ASIA - Asian stocks are increasingly offering both share price growth and dividend income, Newton believes.
Newton, part of BNY Mellon Asset Management, said companies in Asia ex-Japan are more able to pay a dividend now because they cut expenditures during the financial crisis.
Head of the Asian equities Jason Pidcock said: "Some investors question equity income investing in Asia, pointing to value traps where capital gains are muted and yields are the biggest contributor to returns. However, we don't see this as being the case. The reason for Asia's current dividend ‘sweetspot' is that the companies which dramatically cut their capital expenditure during the global financial crisis have kept this expenditure low.
"We are reasonably confident about the sustainability of these dividends, as well as the prospects for dividend growth. Strong earnings growth alongside stable pay-out ratios means that continued dividend growth can be achieved."
Meanwhile, Pidcock believes Asian companies outside of Japan are also well-placed to cope with inflation for the same reasons which made dividend payments possible; namely strong balance sheets and low gearing levels.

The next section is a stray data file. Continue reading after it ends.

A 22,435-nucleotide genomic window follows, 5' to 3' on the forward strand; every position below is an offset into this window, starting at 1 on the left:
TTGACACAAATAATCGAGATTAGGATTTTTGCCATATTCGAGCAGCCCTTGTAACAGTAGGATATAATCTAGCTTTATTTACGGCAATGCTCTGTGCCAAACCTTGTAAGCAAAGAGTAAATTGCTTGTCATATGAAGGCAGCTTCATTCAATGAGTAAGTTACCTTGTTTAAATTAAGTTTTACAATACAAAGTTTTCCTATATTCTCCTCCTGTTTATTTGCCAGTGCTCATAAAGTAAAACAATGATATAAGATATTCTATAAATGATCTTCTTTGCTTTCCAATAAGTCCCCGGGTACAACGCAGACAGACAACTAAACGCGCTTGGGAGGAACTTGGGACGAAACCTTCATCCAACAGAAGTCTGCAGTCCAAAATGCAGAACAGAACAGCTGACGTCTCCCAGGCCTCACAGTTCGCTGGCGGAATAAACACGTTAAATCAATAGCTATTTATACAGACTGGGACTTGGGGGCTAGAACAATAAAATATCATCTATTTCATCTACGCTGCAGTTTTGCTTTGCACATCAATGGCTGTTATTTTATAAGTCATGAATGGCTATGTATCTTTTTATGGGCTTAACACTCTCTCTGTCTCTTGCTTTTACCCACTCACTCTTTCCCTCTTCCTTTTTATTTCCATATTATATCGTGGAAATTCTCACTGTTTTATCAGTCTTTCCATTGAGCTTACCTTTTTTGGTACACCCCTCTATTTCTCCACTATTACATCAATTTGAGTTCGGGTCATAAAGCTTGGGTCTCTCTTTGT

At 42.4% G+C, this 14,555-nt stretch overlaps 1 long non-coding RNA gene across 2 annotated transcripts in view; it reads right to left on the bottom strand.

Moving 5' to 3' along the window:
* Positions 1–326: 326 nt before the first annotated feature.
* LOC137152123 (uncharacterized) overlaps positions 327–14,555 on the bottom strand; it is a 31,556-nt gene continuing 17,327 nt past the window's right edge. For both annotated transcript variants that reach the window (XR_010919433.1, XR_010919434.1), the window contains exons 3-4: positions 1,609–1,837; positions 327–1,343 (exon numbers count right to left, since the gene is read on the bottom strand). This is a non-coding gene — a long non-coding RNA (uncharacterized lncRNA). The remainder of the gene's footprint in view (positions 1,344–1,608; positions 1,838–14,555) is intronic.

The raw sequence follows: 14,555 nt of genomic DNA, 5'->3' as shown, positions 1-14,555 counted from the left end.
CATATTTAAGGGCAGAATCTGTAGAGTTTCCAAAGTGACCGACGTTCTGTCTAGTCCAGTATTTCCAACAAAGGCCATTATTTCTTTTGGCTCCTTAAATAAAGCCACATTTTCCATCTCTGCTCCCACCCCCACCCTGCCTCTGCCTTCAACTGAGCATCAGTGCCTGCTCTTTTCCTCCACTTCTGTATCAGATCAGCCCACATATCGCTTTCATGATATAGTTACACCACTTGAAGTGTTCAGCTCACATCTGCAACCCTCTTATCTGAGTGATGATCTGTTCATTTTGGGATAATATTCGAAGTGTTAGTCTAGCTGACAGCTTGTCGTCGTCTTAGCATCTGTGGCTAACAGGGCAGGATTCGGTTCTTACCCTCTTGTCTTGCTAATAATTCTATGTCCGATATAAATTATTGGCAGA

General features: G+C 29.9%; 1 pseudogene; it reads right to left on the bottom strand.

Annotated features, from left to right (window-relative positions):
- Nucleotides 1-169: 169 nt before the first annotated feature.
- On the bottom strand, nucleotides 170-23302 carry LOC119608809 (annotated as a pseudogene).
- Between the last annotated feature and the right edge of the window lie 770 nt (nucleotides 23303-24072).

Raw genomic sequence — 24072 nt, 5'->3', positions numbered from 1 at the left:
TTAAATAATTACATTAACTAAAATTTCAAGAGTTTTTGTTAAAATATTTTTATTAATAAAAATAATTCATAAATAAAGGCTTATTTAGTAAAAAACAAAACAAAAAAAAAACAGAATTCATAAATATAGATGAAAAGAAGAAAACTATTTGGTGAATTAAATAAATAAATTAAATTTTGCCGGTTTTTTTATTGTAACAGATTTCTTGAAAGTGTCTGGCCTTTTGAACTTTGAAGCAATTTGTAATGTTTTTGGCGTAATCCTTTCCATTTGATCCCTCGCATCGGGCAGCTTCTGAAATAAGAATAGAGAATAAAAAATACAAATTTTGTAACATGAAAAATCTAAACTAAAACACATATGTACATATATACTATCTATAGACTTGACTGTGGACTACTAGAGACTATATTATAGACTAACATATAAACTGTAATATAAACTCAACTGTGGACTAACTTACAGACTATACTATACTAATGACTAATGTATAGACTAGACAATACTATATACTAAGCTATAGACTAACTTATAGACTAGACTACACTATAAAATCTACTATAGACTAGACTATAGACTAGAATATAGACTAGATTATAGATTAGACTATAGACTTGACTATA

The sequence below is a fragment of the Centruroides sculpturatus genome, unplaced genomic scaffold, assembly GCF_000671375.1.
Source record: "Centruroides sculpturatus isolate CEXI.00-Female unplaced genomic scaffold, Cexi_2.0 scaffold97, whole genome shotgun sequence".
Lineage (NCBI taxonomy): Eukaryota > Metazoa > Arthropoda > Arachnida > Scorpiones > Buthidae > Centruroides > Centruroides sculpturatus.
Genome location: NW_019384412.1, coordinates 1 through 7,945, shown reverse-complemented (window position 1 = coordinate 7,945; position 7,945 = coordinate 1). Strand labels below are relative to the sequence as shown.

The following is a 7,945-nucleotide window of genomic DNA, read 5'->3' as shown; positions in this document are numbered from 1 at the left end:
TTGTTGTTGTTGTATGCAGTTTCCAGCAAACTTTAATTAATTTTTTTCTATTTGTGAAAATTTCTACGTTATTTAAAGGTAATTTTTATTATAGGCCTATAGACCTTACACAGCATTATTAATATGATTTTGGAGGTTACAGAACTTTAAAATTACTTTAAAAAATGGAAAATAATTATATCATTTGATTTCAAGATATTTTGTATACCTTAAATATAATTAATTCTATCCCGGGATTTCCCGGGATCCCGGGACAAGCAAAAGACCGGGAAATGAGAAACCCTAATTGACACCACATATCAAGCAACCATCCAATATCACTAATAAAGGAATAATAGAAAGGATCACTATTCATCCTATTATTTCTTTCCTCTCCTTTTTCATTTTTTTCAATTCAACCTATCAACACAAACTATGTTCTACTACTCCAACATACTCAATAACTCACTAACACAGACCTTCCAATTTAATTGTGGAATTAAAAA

"Countries across the region have been tightening monetary conditions to fight inflation, whether it is through currency appreciation, increased reserve ratios or with more traditional means such as interest rate hikes," he said.
Pidcock added that during inflationary periods companies are arguably more likely to pay cash dividends as the value of holding cash is eroded by higher prices.
"Asia ex-Japan companies are more likely to return this cash in the form of dividends rather than share buybacks," he said.
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